What Can Provo Learn from Fort Collins?

A couple years ago my husband and I made a trip out to Fort Collins, Colorado where we discovered that a city very similar to Provo has created a truly amazing bicycle culture. Students, families, seniors, and avid-cyclers were riding everywhere we looked. The cycling culture brought business to their bike-lined downtown, generated a very real sense of community, and gave the city some extremely favorable media attention (they were awarded the #2 spot in Money Magazine’s top 10 Places to Live 2008).

It can be a bit difficult when cycling advocates try to take on the same types of projects that Portland does – Provo and Portland are very different. However, Provo and Fort Collins are extremely similar in the ways that count. Both are medium-sized cities with generally flat roads, a historic downtown, a major university, and a snowy winter. If something can work for them, it can probably work for us.

Here are some of ways that Fort Collins has made cycling work in their city:

An integrated trail / bike path system. When we visited downtown Fort Collins, we were given a map with all of the city’s bike lanes and trail systems – wow, there were a lot! We were able to go pretty much anywhere we wanted with minimal road-sharing. Bike lanes make traveling safer and more enjoyable for both cyclists and motorists. All of these lanes and trails took a lot of advanced planning. But, they were well-used and worth it.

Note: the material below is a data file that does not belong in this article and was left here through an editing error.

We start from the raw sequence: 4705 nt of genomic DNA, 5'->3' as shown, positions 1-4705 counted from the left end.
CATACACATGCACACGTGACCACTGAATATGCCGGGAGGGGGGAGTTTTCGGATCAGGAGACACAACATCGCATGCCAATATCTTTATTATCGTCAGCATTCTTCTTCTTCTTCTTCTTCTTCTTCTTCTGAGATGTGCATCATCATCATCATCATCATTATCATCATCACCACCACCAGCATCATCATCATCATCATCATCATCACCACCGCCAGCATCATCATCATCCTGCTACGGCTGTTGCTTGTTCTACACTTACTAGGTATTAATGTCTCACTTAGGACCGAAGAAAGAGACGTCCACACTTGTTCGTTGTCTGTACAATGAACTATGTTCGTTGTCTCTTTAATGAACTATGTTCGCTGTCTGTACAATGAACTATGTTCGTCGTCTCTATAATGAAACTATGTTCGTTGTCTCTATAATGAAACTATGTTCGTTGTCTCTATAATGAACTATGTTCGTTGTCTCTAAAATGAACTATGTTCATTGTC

Tons of bike parking. Although there were probably over a hundred bicycles parked downtown, we had no trouble finding bicycle parking. Racks were plentiful and in good condition.

An amazing bicycle library. Although we were visitors to the city, we were able to borrow a couple of bicycles for the day. The Fort Collins Bicycle Library gave us a cruiser (pictured above) and a mountain bike to use without any cost at all. The bicycle library is  sponsored by various Fort Collins organizations and businesses. It’s an amazing service with a prominent downtown home.

Education, education, education. Everyone does their part to educate residents on safe, effective cycling. The city has a webpage dedicated to bikes with many links to local resources. When bicycles and cars are supposed to share a lane, these lanes are clearly marked. Information about how to share the road is everywhere. Private organizations like the Fort Collins Bicycle Co-Op help people learn how to ride safely and provide bikes for those who can’t afford them.

These four projects had a huge impact on Fort Collins bicycle culture. They also made the city a better place for everyone to live. Hopefully, as we work to make Provo more bike-friendly we can keep in mind some of the ways our cycling sister-city has found success.

0 thoughts on “What Can Provo Learn from Fort Collins?

  1. This is a great article! Thank you for the insight and for the great ideas. I would completely agree that Provo is just as able as Fort Collins to promote cycling as a lifestyle. I really like the comment “bike lined downtown” there has been a lot of research lately saying that the more bicycle freindly historic downtowns are, the more they prosper. One instance from a city in Florida said when these measures were made their downtown went from 80% vacant to 80% occupied. The fist step in any of this is for us all to get out and ride more. Thanks again it makes me happy to see articles like this about Provo.

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